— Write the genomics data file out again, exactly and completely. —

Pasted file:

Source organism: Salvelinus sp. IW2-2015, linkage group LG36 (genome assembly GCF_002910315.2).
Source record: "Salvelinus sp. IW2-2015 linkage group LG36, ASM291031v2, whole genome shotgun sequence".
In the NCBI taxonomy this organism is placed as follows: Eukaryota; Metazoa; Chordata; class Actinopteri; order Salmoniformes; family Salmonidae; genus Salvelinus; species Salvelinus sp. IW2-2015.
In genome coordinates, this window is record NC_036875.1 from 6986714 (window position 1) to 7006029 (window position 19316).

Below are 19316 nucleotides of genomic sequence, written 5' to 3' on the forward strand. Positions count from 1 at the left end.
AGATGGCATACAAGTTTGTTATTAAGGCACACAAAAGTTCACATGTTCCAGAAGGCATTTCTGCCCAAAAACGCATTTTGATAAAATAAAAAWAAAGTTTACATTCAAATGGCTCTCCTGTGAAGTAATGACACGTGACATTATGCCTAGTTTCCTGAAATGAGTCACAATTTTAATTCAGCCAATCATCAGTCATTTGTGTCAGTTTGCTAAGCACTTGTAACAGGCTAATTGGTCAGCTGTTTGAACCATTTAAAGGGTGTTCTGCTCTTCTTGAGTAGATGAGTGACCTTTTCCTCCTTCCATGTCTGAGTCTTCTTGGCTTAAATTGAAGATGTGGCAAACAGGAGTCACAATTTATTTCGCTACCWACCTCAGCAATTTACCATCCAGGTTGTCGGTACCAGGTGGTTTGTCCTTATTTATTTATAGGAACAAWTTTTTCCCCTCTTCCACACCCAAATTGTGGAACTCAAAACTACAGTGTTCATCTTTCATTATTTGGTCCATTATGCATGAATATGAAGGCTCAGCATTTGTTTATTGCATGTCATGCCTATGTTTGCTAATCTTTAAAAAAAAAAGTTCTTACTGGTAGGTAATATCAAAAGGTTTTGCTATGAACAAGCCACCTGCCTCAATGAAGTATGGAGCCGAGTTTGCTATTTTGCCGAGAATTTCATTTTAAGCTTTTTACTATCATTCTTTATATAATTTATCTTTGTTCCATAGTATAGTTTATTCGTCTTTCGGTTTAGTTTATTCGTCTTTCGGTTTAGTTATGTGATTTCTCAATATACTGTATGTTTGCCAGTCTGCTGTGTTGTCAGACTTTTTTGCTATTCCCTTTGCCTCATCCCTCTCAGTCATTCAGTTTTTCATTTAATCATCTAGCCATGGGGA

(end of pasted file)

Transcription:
Source organism: Salvelinus sp. IW2-2015, linkage group LG36 (genome assembly GCF_002910315.2).
Source record: "Salvelinus sp. IW2-2015 linkage group LG36, ASM291031v2, whole genome shotgun sequence".
In the NCBI taxonomy this organism is placed as follows: Eukaryota; Metazoa; Chordata; class Actinopteri; order Salmoniformes; family Salmonidae; genus Salvelinus; species Salvelinus sp. IW2-2015.
In genome coordinates, this window is record NC_036875.1 from 6986714 (window position 1) to 7006029 (window position 19316).

Below are 19316 nucleotides of genomic sequence, written 5' to 3' on the forward strand. Positions count from 1 at the left end.
AGATGGCATACAAGTTTGTTATTAAGGCACACAAAAGTTCACATGTTCCAGAAGGCATTTCTGCCCAAAAACGCATTTTGATAAAATAAAAAWAAAGTTTACATTCAAATGGCTCTCCTGTGAAGTAATGACACGTGACATTATGCCTAGTTTCCTGAAATGAGTCACAATTTTAATTCAGCCAATCATCAGTCATTTGTGTCAGTTTGCTAAGCACTTGTAACAGGCTAATTGGTCAGCTGTTTGAACCATTTAAAGGGTGTTCTGCTCTTCTTGAGTAGATGAGTGACCTTTTCCTCCTTCCATGTCTGAGTCTTCTTGGCTTAAATTGAAGATGTGGCAAACAGGAGTCACAATTTATTTCGCTACCWACCTCAGCAATTTACCATCCAGGTTGTCGGTACCAGGTGGTTTGTCCTTATTTATTTATAGGAACAAWTTTTTCCCCTCTTCCACACCCAAATTGTGGAACTCAAAACTACAGTGTTCATCTTTCATTATTTGGTCCATTATGCATGAATATGAAGGCTCAGCATTTGTTTATTGCATGTCATGCCTATGTTTGCTAATCTTTAAAAAAAAAAGTTCTTACTGGTAGGTAATATCAAAAGGTTTTGCTATGAACAAGCCACCTGCCTCAATGAAGTATGGAGCCGAGTTTGCTATTTTGCCGAGAATTTCATTTTAAGCTTTTTACTATCATTCTTTATATAATTTATCTTTGTTCCATAGTATAGTTTATTCGTCTTTCGGTTTAGTTTATTCGTCTTTCGGTTTAGTTATGTGATTTCTCAATATACTGTATGTTTGCCAGTCTGCTGTGTTGTCAGACTTTTTTGCTATTCCCTTTGCCTCATCCCTCTCAGTCATTCAGTTTTTCATTTAATCATCTAGCCATGGGGA